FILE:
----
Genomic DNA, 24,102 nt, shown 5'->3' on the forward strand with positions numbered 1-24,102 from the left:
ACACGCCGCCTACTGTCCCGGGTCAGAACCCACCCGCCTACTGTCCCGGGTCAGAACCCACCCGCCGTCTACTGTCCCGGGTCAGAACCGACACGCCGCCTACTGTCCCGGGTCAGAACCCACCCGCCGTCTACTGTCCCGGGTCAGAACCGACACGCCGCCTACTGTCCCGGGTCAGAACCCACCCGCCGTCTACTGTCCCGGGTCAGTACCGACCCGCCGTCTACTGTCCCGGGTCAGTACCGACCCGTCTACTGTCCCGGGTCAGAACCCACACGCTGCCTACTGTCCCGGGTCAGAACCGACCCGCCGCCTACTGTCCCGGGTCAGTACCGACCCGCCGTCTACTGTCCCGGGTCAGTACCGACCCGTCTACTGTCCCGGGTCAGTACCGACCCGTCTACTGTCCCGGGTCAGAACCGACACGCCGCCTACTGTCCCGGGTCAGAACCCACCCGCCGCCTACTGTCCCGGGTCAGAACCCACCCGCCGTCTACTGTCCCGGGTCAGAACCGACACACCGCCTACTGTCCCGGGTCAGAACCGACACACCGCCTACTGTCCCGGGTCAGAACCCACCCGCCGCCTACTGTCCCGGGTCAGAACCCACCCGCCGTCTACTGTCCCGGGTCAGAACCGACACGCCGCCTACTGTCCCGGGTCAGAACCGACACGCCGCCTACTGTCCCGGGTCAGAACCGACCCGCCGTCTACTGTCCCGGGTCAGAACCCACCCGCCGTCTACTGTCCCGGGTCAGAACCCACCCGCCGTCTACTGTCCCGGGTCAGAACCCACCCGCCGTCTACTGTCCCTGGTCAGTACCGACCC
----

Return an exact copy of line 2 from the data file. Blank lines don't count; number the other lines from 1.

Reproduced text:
ACACGCCGCCTACTGTCCCGGGTCAGAACCCACCCGCCTACTGTCCCGGGTCAGAACCCACCCGCCGTCTACTGTCCCGGGTCAGAACCGACACGCCGCCTACTGTCCCGGGTCAGAACCCACCCGCCGTCTACTGTCCCGGGTCAGAACCGACACGCCGCCTACTGTCCCGGGTCAGAACCCACCCGCCGTCTACTGTCCCGGGTCAGTACCGACCCGCCGTCTACTGTCCCGGGTCAGTACCGACCCGTCTACTGTCCCGGGTCAGAACCCACACGCTGCCTACTGTCCCGGGTCAGAACCGACCCGCCGCCTACTGTCCCGGGTCAGTACCGACCCGCCGTCTACTGTCCCGGGTCAGTACCGACCCGTCTACTGTCCCGGGTCAGTACCGACCCGTCTACTGTCCCGGGTCAGAACCGACACGCCGCCTACTGTCCCGGGTCAGAACCCACCCGCCGCCTACTGTCCCGGGTCAGAACCCACCCGCCGTCTACTGTCCCGGGTCAGAACCGACACACCGCCTACTGTCCCGGGTCAGAACCGACACACCGCCTACTGTCCCGGGTCAGAACCCACCCGCCGCCTACTGTCCCGGGTCAGAACCCACCCGCCGTCTACTGTCCCGGGTCAGAACCGACACGCCGCCTACTGTCCCGGGTCAGAACCGACACGCCGCCTACTGTCCCGGGTCAGAACCGACCCGCCGTCTACTGTCCCGGGTCAGAACCCACCCGCCGTCTACTGTCCCGGGTCAGAACCCACCCGCCGTCTACTGTCCCGGGTCAGAACCCACCCGCCGTCTACTGTCCCTGGTCAGTACCGACCC